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Democratic Backsliding and Authoritarian Resurgence in Latin America

Large crowd marching in the street, with one demonstrator in foreground holding up sign that says "No Más Corrupción"
Assessing different aspects of democratic backsliding in Latin American countries
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Democracy is eroding “from the inside” across Latin America and beyond.

In some countries, popularly elected officials, typically presidents, are dismantling democracy through a series of incremental actions rather than coups. Domestic democratic actors and international donors need advice on how to identify and respond to democratic backsliding as it unfolds. This advice must stem from an understanding of how citizens in backsliding democracies perceive and support democratic institutions.


NORC convened a panel of academic experts to share research insights and recommendations.

On April 28, 2022, NORC at the University of Chicago, in collaboration with the Kellogg Institute for International Studies at the University of Notre Dame, convened an expert panel to present research and discuss recommendations with international development professionals. The panel featured professors Matthew Cleary from Syracuse University, Javier Corrales from Amherst College, and Mneesha Gellman from Emerson College. The panel was moderated by Aníbal Pérez-Liñán  from the University of Notre Dame.

To understand how democratic norms and attitudes in Latin America have changed in the past decade, NORC also employed cluster analysis techniques to study public opinion data from the LAPOP AmericasBarometer survey. We shared our analysis with political scientists from the region, who interpreted findings in the context of political, economic, and social developments in their countries in case study reports.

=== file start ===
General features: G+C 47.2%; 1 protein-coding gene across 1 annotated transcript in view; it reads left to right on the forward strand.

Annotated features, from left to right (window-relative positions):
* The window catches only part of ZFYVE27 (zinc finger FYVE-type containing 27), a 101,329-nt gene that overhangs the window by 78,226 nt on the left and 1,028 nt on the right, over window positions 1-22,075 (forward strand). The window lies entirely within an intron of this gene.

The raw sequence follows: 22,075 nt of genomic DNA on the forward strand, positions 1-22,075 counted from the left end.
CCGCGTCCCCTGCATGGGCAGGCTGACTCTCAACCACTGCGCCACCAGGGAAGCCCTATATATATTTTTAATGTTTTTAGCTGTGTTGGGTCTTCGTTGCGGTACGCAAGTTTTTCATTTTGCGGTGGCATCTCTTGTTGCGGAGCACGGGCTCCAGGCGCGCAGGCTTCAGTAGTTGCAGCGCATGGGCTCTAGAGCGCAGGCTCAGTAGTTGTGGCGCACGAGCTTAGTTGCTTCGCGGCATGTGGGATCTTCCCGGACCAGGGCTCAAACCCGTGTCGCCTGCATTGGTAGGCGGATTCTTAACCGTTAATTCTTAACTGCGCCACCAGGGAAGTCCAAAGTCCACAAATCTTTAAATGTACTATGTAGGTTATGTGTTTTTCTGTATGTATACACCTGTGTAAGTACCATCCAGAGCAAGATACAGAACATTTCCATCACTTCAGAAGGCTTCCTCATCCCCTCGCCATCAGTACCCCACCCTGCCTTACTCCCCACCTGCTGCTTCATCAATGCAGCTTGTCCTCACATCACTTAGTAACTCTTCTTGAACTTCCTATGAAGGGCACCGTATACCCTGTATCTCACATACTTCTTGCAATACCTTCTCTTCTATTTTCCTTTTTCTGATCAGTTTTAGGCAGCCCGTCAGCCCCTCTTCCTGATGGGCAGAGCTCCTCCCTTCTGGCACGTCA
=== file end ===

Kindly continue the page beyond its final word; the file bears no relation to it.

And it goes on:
The panelists provided insights and recommendations for countering democratic backsliding and promoting democratic resilience.

The panelists defined backsliding and explained how the process unfolds through the experiences of Venezuela, El Salvador, and Mexico. Based on those experiences, the group warned against ineffective tactics and discussed strategies that may succeed in reversing backsliding.

  • Unsuccessful responses: election boycotts, inflammatory labeling, and radicalization
  • Recommended responses: delay institutional capture, leverage legal tactics, support corruption probes, strengthen independent voices, and invest in “vaccines”

two-pager presents the main takeaways and a brief summarizes the full discussion and provides additional information.

Meanwhile, NORC’s analysis of trends in democratic norms and attitudes found that though a plurality of citizens in the region express consistent support for democratic institutions, an increasingly large cluster of citizens supports anti-democratic actions, especially by presidents. More and more, citizen perceptions combine support for the broad concept of democracy with support for anti-democracy actions, like executives closing legislatures. Citizens’ support for political regimes are linked closely with performance, irrespective of regimes’ commitment to uphold democratic institutions. It is critical to build citizen commitment to the specific principles that underlie liberal democracy and link these to voting decisions. This may require communication initiatives to properly message democratic concepts; support for efforts to counter mis-, dis-, and malinformation; and efforts to promote accountability and reduce corruption.

In the Data & Findings section below, a separate two-pager presents the summary findings from NORC’s study of trends in democratic norms and attitudes. There is also a full regional summary report and twelve country case study reports.

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